A Registered Retirement Savings Plan (RRSP) allows you as an individual to accumulate retirement savings that will grow tax-free until you start to withdraw funds, provided you have â€œearned incomeâ€. You can have several different RRSPs and invest them in a variety of eligible vehicles such as Guaranteed Investment Certificates (GICs), mutual funds, etc. Eligible RRSP contributions reduce your taxable income and therefore save on your tax bill.
You can make RRSP contributions to either your own plan or a plan for your spouse or common-law partner, providing the aggregate of your contributions does not exceed the maximum allowable for a given year.
You can contribute to an RRSP until the end of the calendar year in which you turn 71, at which time you need to collapse your RRSP. There are several options for winding up your RRSP that will allow you to reduce its tax impact while providing retirement income, such as purchasing a Registered Retirement Income Fund (RRIF).
The annual RRSP contribution limit is 18 per cent of the previous year's earned income to the allowable dollar limit (see below), less the previous year's pension adjustment (PA) as reported on the T4, plus unused contribution room carried forward from previous years. (The PA measures the total value of all RPP or DPSP benefits earned for the year.) RPP past service pension adjustments (PSPA) and pension-adjustment reversals (PAR) also affect the contribution limit.
The RRSP dollar limit is $21,000 for 2009. This limit is reached with earned income of $116,666 for 2008.
Some small employers find it easier and less costly to contribute directly to an employee's RRSP or group RRSP rather than set up an RPP. When this is done, the contribution is a deduction to the employer, and it is salary to the employee and must be reported as such. However, it will be offset by the employee's RRSP deduction.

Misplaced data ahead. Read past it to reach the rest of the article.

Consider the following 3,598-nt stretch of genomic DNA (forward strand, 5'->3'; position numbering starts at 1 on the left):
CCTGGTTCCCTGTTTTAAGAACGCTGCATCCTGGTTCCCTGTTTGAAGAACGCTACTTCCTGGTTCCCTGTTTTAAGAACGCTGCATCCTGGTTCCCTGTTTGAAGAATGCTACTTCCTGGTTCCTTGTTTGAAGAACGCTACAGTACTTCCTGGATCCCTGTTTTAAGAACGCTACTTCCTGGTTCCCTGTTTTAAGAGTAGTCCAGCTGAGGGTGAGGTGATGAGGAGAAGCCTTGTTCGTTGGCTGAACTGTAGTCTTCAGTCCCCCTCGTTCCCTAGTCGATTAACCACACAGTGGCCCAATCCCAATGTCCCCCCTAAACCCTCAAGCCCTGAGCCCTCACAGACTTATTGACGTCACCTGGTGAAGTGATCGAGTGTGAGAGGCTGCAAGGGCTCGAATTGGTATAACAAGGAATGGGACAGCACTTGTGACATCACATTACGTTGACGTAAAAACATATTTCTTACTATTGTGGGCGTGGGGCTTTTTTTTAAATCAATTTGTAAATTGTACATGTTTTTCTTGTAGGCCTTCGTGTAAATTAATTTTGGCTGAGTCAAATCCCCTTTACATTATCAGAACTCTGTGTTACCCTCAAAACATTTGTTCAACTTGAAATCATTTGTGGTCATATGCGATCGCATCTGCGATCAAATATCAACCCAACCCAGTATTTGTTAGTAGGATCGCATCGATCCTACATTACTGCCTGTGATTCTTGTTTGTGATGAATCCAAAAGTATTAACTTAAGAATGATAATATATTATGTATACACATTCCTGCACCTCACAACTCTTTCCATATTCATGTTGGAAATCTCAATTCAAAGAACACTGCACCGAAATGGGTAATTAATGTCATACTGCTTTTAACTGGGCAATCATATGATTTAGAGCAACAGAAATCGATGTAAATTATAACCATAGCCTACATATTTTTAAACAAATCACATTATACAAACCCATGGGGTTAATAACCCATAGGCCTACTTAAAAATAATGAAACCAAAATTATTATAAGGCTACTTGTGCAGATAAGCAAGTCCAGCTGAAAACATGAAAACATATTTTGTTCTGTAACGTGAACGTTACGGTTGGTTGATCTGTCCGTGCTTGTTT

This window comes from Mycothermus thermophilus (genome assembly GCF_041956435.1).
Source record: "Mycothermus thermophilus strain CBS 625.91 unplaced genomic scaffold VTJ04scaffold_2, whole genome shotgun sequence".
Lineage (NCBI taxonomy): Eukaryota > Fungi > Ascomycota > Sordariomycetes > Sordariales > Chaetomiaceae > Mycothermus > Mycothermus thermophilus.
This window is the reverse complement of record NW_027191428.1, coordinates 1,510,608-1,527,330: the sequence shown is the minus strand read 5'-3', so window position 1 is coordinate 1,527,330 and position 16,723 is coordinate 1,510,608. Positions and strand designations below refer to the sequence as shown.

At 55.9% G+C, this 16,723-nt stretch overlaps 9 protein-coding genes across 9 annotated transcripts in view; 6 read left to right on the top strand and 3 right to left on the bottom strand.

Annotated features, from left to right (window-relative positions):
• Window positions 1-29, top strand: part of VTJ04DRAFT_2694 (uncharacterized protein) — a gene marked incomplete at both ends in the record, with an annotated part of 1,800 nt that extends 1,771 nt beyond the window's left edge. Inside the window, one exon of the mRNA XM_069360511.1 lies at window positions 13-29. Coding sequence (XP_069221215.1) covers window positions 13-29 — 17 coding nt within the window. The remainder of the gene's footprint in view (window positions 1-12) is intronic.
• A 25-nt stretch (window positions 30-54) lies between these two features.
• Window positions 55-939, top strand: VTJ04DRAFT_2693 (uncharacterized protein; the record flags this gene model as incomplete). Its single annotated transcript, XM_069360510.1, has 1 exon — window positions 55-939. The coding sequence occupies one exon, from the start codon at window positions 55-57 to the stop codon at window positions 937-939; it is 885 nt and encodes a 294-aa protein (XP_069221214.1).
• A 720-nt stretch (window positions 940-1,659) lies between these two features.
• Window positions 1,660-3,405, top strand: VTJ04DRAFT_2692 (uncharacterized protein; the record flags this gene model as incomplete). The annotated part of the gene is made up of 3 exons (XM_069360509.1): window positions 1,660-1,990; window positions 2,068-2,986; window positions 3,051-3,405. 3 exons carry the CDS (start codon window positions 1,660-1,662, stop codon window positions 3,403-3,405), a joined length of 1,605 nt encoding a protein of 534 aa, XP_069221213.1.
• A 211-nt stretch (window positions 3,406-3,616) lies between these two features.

Investing in Your Children's Post-Secondary Education
It is never too early to start saving for their post-secondary education, regardless of how young your children or grandchildren are. The USC Family Education Savings Plan website projects the average cost of a four-year Canadian university program in 2015 to be about $50,000 for a student who lives at home and a little over $80,000 for a student who lives away from home. Those costs are expected to grow to about $70,000 and $110,000 by the year 2025.
Many financial planners believe that a registered education savings plan (RESP) is the best way to save for your children's education for several reasons. Although contributions are not tax-deductible, the income in the plan accumulates on a tax-free basis. The income, not the capital contributions, is taxed in the hands of the beneficiaries when withdrawn from the plan to pay for their education.
Since 2007, there has been no annual limit on contributions to an RESP although there is a lifetime contribution limit per student of $50,000. Beneficiaries under 18 qualify for the Canada Education Savings Grant (CESG) payable by the government. That grant is 20 per cent of the first $2,500 you contribute, up to a maximum annual CESG of $500. The CESG lifetime limit is $7,200. RESP contributions are permitted for the first 31 years of a plan, which must be wound up after 35 years. These time limits are extended to 35 and 40 years respectively for disabled beneficiaries.
Providing Long-Term Security for Disabled Children
If you are the parent of a child with special needs and are concerned about ensuring their financial security when you are no longer around, you should consider a Registered Disability Savings Plan (RDSP), which are new for 2008. Your contributions are not tax-deductible, but the investment income from funds contributed accrues tax-free. RDSP contributions are not taxable to your beneficiary when paid out. Only the income earned in the plan when withdrawn is taxable to the recipient.
There is no annual limit on contributions, and anyone can contribute to the plan. There is a lifetime contribution limit of $200,000 per child, and contributions can be made only until the child is 59. All contributions to a RDSP can earn both Canadian Disability Savings Grants and Canada Disability Savings Bonds.